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Old 06-15-07, 08:56 AM   #17
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Yep, I just go round and round in circles....

Wait, that didn't sound right.
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Old 06-15-07, 09:02 AM   #18
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I said my technique changed as I got older, actually it changed when I went from clips to clipless. I try not to be a masher, but it requires concious thought to spin. I don't have cadence counter on the bike, but at the gym on a stationary bike I can get to 100 to 120 rpm, but tend to stay at ~80.

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Old 06-15-07, 09:08 AM   #19
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Quote:
Originally Posted by BluesDawg
Circles. I started to vote for wipe and pull up, but though it includes those, the real emphasis is to think about turning full circles with the pedals. The technique follows without a lot of analysis.
Yup, but I think of it as applying force along the tangent.
As discussed many times before, one-legged practice helps.
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Old 06-15-07, 10:17 AM   #20
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Can't say I give technique much thought, except intermittently. I do pull up on sprints/acceleration/uphills, or stand and mash on a steeper uphill.

I do not understand the "wipe" concept. This is the first time I've heard of it.

I do remember the old and now discredited "ankling" technique but do not use it. It never felt right even back in the day and I could not sustain it. Just as well as I gather it actually caused injuries.

I thought riding fixed would make me more aware of technique (that's the conventional wisdom) but at a good cruising speed the bike seems to do a lot of the work for me, just pushing my legs through the stroke with its own momentum. It's one of the thinks I've come to like about riding fixed. If anything, I think less about technique on my fixie...except for a recent ride that found me on a fairly steep, long downhill at 30+ MPH, spinning like mad wondering if my legs would stay attached!

(And some peckerwood in a pickup behind me had the nerve to honk at me too!)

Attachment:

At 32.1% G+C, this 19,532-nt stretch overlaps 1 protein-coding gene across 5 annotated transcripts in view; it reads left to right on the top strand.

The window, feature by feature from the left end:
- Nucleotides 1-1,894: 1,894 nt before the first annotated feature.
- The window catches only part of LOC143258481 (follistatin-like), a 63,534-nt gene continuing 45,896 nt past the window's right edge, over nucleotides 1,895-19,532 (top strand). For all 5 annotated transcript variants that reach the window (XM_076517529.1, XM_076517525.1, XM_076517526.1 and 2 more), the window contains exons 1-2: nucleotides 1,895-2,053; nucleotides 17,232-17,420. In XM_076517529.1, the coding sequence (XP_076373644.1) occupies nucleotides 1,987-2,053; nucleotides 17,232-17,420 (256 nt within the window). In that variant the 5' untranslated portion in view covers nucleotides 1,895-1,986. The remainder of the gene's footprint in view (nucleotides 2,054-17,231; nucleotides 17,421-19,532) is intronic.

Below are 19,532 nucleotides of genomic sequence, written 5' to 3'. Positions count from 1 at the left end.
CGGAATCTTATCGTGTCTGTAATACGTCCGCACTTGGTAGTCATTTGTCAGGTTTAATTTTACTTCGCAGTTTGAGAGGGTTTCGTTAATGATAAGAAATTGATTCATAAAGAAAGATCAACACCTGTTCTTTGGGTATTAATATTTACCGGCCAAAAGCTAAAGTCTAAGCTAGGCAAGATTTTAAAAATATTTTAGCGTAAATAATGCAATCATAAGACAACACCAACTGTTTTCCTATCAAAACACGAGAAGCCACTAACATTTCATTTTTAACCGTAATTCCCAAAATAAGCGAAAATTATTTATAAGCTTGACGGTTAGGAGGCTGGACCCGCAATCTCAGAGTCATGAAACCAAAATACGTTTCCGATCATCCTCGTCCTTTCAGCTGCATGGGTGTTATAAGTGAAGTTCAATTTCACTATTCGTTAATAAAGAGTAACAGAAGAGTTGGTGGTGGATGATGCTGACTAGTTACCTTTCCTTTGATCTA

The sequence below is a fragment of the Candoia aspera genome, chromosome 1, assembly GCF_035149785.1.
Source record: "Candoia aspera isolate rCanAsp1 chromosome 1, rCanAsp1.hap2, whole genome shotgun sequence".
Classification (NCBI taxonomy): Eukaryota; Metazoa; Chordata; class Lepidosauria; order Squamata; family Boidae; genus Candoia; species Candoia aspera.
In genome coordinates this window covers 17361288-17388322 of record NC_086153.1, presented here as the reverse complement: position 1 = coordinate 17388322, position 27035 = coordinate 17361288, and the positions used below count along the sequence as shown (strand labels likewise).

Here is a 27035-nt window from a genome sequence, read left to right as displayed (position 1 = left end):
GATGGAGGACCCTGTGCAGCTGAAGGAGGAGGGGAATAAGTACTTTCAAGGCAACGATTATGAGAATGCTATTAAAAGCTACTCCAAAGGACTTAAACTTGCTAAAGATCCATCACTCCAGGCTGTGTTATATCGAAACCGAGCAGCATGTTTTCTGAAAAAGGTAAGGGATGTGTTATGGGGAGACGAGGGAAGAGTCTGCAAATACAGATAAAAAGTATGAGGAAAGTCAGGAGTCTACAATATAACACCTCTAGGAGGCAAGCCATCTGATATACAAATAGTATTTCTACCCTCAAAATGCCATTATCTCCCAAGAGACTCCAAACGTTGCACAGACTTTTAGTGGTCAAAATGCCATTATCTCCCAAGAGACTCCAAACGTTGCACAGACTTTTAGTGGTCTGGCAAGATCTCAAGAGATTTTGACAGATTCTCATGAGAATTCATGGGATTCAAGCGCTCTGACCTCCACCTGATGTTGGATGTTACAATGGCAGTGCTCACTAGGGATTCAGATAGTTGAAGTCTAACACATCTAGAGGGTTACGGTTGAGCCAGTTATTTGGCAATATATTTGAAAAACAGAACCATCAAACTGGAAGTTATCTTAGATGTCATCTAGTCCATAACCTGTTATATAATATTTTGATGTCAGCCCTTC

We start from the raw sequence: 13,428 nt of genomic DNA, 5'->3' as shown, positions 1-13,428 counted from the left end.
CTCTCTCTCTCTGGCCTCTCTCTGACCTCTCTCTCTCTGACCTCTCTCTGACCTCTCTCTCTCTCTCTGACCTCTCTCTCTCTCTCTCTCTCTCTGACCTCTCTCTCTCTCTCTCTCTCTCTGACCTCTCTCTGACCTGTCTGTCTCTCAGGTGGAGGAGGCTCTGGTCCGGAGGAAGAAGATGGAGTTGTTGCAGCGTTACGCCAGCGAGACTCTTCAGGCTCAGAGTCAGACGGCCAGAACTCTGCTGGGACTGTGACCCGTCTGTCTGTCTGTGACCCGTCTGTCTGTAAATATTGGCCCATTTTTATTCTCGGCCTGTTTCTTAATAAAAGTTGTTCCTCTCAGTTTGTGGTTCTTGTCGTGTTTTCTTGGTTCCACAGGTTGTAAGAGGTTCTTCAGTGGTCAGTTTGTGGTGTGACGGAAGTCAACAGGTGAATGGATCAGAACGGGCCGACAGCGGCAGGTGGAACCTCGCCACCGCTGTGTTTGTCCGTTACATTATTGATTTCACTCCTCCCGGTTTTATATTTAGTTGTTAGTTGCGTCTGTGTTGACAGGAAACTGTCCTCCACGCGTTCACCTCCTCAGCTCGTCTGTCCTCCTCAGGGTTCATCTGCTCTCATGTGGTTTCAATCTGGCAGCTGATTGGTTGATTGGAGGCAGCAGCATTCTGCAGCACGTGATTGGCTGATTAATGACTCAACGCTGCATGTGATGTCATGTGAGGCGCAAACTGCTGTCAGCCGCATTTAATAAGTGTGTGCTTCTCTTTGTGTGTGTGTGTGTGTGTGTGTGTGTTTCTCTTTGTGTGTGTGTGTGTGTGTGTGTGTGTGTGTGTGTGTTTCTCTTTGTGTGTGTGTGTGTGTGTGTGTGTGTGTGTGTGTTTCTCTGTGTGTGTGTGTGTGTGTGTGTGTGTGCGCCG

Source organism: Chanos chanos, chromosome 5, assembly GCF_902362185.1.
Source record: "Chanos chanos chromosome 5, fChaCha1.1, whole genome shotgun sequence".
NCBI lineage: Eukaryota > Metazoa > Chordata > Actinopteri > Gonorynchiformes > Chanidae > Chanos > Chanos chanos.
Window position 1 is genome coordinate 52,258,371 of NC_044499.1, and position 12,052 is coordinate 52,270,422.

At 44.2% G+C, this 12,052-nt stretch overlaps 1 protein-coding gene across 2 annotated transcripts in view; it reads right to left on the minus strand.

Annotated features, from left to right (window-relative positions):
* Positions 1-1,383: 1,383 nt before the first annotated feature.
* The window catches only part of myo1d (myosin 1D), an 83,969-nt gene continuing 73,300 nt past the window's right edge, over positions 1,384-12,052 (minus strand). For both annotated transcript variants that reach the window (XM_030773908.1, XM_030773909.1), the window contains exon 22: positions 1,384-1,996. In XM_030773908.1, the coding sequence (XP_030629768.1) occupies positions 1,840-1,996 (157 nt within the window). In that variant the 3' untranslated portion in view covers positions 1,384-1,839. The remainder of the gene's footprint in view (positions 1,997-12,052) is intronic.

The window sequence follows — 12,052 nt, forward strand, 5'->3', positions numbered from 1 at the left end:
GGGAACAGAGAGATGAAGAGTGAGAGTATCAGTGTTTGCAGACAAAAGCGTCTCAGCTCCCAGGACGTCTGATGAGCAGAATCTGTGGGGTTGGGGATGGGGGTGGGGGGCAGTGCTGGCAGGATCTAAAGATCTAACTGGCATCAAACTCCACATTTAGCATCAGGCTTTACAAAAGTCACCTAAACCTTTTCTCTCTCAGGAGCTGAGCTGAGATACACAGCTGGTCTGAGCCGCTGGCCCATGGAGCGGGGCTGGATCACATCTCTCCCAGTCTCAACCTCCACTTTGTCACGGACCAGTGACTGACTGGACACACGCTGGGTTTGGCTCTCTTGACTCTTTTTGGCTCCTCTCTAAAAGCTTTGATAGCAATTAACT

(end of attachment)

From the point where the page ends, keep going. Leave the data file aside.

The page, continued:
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Old 06-15-07, 10:23 AM   #21
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Quote:
Originally Posted by head_wind
Yup, but I think of it as applying force along the tangent.
As discussed many times before, one-legged practice helps.
You think more than I do.
I don't see that as a problem - for either of us.
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Old 06-15-07, 10:25 AM   #22
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Quote:
Originally Posted by bcoppola
I do not understand the "wipe" concept. This is the first time I've heard of it.
The way it was explained to me is to think of wiping dog crap off your shoe as your foot goes across the bottom of the circle.
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Old 06-15-07, 10:35 AM   #23
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i have always been a masher, just more comfortable pushing harder gears then a high speed spin.

But now @ 55 and the peripheral neuropathy getting worse I am trying to revert to spinning more, puts less pressure on my feet
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Old 06-15-07, 10:40 AM   #24
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Circle with wiping motion, although I have not been able to master this 100% of the time. When I do get it right I can quickly tell by increased power and a more fluid motion. Hard to maintain when you are tired and I just have not been able to create the muscle memory to do this consistently without thinking about it.
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Old 06-15-07, 12:34 PM   #25
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In addition to the circling I find that I revert to pushing with the Knee/thigh muscle group. (this feels like standing up from a deep knee bend.)

When I remember to think about my stroke I bring in more of the Hip/thigh group (this feels like pushing the upper legs away from my chest as I lean forward)

Sorry if my explinations have been less then graceful but when I do this right there is more power or much less fatigue. Strangely it is easier to get a good pedal stroke going when I am warmed up and tired.